Altered wheel thrown forms

UNCG Author/Contributor (non-UNCG co-authors, if there are any, appear on document)
Joseph Michael Ferree (Creator)
The University of North Carolina at Greensboro (UNCG )
Web Site:
Andrew Martin

Abstract: Wheel thrown forms can be made more interesting by altering them to produce convex and concave areas to create rhythmic movement. Not only does this movement occur on the outer surface of the forms, but on the inner surface as well. This movement is strengthened by the natural finger marks made during the throwing process. In order to create a coherent movement in these forms, a wide base is needed to support a certain amount of stress to be made on the clay. A narrow base form would probably collapse under much stress and the volume of the forms would be lost. Therefore, these forms all have wide bases. Some of the forms are lidded structures whose lids must be thrown special way to obtain a coherency in the forms. The bottom section of these forms are so altered, in shape that it is difficult to make i perfectly round lid that will conform to the bottom section. The lids are thrown in the shape of a bottle with a narrow neck which fits down into the mouth of the bottom section. The base of the bottle overlaps the lip of the bottom section. The placing of the lid on the bottom section Is done while the lid is still somewhat wet, in order that it will conform to the bottom section. Interesting lines and textures develop on the lid during this procedure and are carefully worked into the total design of the form. Negative areas are left open in some lids giving one the sensation of being pulled into the negative space of these forms. It is intended that this creates a desire to take the lid off and to see and feel the rhythmic flew of the form inside.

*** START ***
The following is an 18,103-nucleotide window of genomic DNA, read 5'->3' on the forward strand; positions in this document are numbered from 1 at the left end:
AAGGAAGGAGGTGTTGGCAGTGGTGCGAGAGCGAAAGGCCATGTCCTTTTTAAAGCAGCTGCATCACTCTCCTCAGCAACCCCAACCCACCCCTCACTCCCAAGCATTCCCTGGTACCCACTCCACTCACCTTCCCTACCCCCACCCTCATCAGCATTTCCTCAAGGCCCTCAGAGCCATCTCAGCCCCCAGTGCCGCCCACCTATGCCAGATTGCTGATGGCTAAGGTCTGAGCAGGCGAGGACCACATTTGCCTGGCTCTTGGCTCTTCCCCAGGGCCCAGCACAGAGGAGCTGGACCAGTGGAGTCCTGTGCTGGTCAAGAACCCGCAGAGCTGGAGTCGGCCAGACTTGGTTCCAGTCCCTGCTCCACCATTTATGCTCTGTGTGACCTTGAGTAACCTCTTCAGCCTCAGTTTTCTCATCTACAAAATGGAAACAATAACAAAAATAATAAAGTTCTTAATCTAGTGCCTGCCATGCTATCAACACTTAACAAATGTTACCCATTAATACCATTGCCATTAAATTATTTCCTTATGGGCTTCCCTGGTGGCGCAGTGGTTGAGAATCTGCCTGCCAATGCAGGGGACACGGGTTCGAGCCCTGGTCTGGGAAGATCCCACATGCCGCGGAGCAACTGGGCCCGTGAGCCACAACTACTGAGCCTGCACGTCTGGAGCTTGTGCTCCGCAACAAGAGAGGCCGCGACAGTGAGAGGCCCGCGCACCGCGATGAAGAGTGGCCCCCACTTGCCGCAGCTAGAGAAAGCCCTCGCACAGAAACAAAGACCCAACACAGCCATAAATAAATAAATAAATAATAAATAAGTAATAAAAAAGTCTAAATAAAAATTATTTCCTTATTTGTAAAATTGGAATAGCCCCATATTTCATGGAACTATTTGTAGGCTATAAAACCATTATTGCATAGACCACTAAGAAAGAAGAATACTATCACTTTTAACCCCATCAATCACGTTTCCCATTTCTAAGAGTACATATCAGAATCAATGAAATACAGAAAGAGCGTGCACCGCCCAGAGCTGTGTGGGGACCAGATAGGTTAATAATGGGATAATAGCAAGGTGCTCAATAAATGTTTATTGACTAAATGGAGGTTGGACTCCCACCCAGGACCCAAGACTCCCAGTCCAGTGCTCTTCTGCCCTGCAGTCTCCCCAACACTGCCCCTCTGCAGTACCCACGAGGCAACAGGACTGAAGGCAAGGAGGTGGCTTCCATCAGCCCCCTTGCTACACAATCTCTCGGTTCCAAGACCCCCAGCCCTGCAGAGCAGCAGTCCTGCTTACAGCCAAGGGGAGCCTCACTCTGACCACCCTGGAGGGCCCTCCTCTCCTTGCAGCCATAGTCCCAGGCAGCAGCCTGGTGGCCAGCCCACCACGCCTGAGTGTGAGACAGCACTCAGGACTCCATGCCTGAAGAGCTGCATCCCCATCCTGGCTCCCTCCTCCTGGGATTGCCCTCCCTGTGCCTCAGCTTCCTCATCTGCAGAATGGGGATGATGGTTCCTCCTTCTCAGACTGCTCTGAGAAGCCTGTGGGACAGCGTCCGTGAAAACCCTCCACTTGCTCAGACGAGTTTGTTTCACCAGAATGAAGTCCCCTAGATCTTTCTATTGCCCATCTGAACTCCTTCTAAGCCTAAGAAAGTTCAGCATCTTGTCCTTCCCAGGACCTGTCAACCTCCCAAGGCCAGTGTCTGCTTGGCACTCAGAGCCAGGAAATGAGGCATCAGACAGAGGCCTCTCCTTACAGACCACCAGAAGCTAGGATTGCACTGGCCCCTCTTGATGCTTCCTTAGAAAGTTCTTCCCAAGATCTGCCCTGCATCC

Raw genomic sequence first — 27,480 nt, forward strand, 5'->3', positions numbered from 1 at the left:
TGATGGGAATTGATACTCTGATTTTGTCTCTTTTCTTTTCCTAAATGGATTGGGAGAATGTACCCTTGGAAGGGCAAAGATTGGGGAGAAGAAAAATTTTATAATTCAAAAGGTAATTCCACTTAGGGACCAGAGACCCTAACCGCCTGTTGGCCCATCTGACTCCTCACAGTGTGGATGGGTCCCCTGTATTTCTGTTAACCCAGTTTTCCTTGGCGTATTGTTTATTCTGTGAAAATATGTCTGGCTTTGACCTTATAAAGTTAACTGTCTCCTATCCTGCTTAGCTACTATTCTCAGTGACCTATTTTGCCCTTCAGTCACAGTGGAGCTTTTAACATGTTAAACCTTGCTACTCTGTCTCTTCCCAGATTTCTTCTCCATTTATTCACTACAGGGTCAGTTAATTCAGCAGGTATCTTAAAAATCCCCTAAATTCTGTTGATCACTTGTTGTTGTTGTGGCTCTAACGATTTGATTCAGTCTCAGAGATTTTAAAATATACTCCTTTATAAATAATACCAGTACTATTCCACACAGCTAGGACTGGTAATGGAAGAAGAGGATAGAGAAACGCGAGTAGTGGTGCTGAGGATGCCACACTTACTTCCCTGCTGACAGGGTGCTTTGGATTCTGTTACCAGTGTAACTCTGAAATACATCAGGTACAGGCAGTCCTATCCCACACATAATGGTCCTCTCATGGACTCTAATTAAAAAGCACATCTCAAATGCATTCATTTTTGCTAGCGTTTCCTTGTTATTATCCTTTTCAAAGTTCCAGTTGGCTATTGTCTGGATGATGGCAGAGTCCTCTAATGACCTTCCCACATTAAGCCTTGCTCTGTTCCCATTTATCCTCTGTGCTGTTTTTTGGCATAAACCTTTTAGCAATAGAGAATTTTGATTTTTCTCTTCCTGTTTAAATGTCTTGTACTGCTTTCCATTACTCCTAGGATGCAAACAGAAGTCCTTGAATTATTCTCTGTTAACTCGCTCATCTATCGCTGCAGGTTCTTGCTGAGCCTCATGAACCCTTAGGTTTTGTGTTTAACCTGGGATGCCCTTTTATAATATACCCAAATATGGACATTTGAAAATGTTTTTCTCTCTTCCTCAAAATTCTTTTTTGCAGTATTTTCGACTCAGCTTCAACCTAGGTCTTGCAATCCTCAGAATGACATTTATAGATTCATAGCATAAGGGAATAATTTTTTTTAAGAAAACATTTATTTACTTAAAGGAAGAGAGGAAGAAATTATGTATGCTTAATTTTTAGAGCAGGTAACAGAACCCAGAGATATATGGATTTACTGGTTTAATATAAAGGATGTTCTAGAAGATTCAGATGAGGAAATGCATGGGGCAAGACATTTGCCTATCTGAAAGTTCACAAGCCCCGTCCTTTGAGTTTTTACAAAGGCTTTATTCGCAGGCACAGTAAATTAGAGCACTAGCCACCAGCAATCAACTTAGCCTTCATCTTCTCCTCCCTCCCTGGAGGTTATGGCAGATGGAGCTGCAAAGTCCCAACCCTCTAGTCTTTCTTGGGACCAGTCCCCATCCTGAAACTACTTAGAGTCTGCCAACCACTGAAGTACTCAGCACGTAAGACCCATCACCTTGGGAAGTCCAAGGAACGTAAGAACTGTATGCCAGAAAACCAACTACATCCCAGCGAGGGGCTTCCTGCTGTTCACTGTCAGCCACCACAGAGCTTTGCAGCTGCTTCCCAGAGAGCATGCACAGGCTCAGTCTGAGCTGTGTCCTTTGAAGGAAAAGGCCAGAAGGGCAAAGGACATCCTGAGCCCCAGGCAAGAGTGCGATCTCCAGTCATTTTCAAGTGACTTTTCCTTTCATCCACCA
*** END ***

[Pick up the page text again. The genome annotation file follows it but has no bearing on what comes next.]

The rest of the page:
Additional Information

Language: English
Date: 1973

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